Scores Rising in the Capital; District's Charter Schools Show Significant Test Gains

Article excerpt


Preliminary data compiled by the D.C. Office of the State Superintendent of Education show that the test scores of students in D.C. public-charter middle and high schools increased significantly in the last academic year. Student proficiency in math increased 9 percent, and reading proficiency rose 7 percent. This compares to increases in math proficiency of 4 percent and reading proficiency of 2 percent in the city-run middle and high schools.

Overall, math proficiency among secondary-school students in the District's public charter schools is 57 percent (compared with 40 percent in the noncharter public schools) and for reading 53 percent (41 percent in the city-run schools).

At the elementary school level, the charter schools' gains were more modest than those of the city-run public schools, overseen by Chancellor Michelle A. Rhee, who was appointed two years ago by Mayor Adrian M. Fenty.

Students at city-run public schools increased their reading proficiency 4 points and their math proficiency 8 points to reach 49 percent in both. Charter elementary schools' reading proficiency increased 1 percent in math and one-half of a percent in reading to reach 42 percent in math and 43 percent in reading. This reverses last year's results when charter elementary schools were slightly ahead of the city-run schools in student proficiency.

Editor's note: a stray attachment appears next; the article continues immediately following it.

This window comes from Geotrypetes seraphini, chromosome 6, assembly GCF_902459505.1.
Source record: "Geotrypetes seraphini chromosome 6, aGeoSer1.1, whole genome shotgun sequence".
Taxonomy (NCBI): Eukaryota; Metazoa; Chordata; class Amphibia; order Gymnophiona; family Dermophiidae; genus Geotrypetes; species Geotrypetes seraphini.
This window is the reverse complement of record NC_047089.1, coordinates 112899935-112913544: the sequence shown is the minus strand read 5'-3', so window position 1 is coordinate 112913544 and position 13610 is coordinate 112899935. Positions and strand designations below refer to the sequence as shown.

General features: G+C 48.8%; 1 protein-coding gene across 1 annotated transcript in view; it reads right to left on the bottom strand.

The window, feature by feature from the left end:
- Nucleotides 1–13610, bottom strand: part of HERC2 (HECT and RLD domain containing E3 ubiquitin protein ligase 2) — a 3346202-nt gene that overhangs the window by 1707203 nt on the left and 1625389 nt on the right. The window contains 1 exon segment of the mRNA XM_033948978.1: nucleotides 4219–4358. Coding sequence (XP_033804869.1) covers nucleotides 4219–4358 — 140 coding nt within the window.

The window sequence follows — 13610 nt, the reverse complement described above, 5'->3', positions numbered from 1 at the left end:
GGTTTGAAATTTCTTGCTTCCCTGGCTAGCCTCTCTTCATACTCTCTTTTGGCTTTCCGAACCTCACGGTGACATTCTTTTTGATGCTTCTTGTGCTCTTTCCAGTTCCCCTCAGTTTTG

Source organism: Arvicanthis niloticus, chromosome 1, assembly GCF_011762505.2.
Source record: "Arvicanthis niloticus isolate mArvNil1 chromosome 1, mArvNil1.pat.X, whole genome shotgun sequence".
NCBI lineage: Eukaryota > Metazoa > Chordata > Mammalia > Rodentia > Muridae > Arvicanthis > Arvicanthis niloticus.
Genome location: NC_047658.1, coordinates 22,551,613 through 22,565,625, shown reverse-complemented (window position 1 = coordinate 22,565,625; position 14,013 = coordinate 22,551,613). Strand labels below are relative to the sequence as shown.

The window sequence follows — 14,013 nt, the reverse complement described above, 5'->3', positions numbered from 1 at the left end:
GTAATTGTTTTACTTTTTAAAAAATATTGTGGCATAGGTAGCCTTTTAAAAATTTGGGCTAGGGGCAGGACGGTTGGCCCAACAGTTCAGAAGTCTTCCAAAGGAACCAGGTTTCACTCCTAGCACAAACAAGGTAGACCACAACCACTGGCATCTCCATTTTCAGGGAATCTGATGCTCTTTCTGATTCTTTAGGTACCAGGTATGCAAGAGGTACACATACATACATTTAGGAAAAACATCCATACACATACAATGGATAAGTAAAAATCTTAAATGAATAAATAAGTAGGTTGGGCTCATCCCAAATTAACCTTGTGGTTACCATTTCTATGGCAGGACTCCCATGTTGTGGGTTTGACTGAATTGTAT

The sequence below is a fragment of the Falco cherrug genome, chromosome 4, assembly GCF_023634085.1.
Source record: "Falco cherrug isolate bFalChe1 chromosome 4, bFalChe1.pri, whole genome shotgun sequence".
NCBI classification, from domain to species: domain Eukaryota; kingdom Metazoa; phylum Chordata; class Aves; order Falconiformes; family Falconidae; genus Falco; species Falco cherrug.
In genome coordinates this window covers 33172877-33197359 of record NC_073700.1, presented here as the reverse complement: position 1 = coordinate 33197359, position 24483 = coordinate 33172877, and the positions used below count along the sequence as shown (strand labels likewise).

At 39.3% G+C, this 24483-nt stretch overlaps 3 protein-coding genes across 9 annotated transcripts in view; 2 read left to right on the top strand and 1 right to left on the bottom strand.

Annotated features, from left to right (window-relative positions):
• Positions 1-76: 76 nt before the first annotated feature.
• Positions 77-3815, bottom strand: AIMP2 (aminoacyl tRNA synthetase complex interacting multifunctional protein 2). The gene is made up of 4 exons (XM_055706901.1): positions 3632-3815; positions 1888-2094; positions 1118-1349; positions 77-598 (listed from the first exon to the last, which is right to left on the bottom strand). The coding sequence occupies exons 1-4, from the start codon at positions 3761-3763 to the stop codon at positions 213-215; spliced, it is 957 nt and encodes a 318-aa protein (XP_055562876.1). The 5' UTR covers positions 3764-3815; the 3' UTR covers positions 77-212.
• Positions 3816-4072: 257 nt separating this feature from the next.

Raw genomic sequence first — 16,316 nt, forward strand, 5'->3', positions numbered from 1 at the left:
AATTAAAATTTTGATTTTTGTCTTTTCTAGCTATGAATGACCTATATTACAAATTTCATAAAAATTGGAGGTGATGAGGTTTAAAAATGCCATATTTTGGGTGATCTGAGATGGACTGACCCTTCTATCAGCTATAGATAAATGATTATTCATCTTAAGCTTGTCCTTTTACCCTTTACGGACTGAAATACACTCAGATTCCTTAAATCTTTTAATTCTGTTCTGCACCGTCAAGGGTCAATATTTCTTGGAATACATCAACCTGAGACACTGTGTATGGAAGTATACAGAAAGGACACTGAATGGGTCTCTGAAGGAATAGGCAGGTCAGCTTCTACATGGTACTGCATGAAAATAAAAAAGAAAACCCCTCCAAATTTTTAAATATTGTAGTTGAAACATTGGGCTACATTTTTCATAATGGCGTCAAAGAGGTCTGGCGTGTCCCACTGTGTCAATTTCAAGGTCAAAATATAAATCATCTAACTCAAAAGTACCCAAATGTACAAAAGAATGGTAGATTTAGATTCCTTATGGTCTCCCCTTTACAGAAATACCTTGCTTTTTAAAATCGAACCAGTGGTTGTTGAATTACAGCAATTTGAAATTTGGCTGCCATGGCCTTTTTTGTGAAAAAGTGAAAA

Charter advocates highlighted the strong increases in proficiency at the secondary level.

The significant gains of D.C. public-charter middle and high school students indicates that the longer children stay in public charter schools, the better they do, said Robert Cane, executive director of Friends of Choice in Urban Schools. This result underscored findings from a recent Stanford University study, Mr. Cane said.

Addressing the charter elementary school results, charter advocates pointed out the somewhat different demographics of the District's public charter schools compared to their city-run counterparts.

Charters are concentrated in underserved District communities, and the vast majority are located in high-poverty neighborhoods, said Mr. Cane. Many city-run elementary schools are in the District's high-income Ward 3, but no charters are located there.

The D.C. Public Charter School Board, the charters' regulatory body, was impressed with the improvement in secondary school test scores. …